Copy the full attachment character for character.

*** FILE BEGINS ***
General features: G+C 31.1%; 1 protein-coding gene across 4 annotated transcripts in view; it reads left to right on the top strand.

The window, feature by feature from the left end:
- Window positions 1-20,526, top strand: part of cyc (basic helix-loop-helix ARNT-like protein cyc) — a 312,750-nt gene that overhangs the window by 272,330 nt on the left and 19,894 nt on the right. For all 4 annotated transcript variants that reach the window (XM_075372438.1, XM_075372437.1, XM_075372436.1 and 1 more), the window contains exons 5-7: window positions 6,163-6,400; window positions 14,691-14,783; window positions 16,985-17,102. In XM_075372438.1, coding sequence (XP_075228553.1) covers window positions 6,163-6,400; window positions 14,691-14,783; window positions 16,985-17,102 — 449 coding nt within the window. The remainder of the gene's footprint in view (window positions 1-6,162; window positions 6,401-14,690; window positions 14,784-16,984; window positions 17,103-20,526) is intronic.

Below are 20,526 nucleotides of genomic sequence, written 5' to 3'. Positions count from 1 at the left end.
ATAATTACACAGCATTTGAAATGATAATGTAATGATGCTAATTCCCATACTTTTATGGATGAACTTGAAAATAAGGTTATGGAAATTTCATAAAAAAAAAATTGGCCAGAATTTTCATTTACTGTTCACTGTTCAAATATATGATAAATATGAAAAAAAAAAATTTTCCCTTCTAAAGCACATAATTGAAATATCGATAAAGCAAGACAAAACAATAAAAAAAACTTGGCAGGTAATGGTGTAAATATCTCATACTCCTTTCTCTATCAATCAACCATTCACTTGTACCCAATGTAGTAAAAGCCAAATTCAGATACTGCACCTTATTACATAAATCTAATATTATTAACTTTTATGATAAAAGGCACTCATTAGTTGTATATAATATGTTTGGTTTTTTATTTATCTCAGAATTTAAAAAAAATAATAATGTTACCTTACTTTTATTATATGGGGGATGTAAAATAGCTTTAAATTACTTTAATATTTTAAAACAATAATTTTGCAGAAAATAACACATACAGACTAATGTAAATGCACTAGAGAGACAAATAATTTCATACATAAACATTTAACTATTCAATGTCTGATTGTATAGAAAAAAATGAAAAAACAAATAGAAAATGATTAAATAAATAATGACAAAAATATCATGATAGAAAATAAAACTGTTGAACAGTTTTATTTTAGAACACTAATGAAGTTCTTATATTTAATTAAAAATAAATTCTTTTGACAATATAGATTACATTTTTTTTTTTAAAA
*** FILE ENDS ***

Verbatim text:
General features: G+C 31.1%; 1 protein-coding gene across 4 annotated transcripts in view; it reads left to right on the top strand.

The window, feature by feature from the left end:
- Window positions 1-20,526, top strand: part of cyc (basic helix-loop-helix ARNT-like protein cyc) — a 312,750-nt gene that overhangs the window by 272,330 nt on the left and 19,894 nt on the right. For all 4 annotated transcript variants that reach the window (XM_075372438.1, XM_075372437.1, XM_075372436.1 and 1 more), the window contains exons 5-7: window positions 6,163-6,400; window positions 14,691-14,783; window positions 16,985-17,102. In XM_075372438.1, coding sequence (XP_075228553.1) covers window positions 6,163-6,400; window positions 14,691-14,783; window positions 16,985-17,102 — 449 coding nt within the window. The remainder of the gene's footprint in view (window positions 1-6,162; window positions 6,401-14,690; window positions 14,784-16,984; window positions 17,103-20,526) is intronic.

Below are 20,526 nucleotides of genomic sequence, written 5' to 3'. Positions count from 1 at the left end.
ATAATTACACAGCATTTGAAATGATAATGTAATGATGCTAATTCCCATACTTTTATGGATGAACTTGAAAATAAGGTTATGGAAATTTCATAAAAAAAAAATTGGCCAGAATTTTCATTTACTGTTCACTGTTCAAATATATGATAAATATGAAAAAAAAAAATTTTCCCTTCTAAAGCACATAATTGAAATATCGATAAAGCAAGACAAAACAATAAAAAAAACTTGGCAGGTAATGGTGTAAATATCTCATACTCCTTTCTCTATCAATCAACCATTCACTTGTACCCAATGTAGTAAAAGCCAAATTCAGATACTGCACCTTATTACATAAATCTAATATTATTAACTTTTATGATAAAAGGCACTCATTAGTTGTATATAATATGTTTGGTTTTTTATTTATCTCAGAATTTAAAAAAAATAATAATGTTACCTTACTTTTATTATATGGGGGATGTAAAATAGCTTTAAATTACTTTAATATTTTAAAACAATAATTTTGCAGAAAATAACACATACAGACTAATGTAAATGCACTAGAGAGACAAATAATTTCATACATAAACATTTAACTATTCAATGTCTGATTGTATAGAAAAAAATGAAAAAACAAATAGAAAATGATTAAATAAATAATGACAAAAATATCATGATAGAAAATAAAACTGTTGAACAGTTTTATTTTAGAACACTAATGAAGTTCTTATATTTAATTAAAAATAAATTCTTTTGACAATATAGATTACATTTTTTTTTTTAAAA